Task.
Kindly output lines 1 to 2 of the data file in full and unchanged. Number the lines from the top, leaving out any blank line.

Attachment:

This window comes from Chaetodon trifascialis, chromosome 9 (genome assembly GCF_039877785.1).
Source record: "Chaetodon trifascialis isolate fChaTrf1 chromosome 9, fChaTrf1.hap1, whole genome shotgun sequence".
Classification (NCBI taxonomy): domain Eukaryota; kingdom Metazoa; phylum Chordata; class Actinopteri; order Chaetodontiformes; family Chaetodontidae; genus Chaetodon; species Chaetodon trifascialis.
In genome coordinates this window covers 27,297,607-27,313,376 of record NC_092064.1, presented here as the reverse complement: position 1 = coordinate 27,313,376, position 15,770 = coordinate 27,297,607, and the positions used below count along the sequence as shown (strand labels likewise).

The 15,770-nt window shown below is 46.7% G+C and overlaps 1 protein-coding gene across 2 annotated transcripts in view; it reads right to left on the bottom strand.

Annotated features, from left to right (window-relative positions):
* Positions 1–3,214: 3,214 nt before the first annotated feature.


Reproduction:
This window comes from Chaetodon trifascialis, chromosome 9 (genome assembly GCF_039877785.1).
Source record: "Chaetodon trifascialis isolate fChaTrf1 chromosome 9, fChaTrf1.hap1, whole genome shotgun sequence".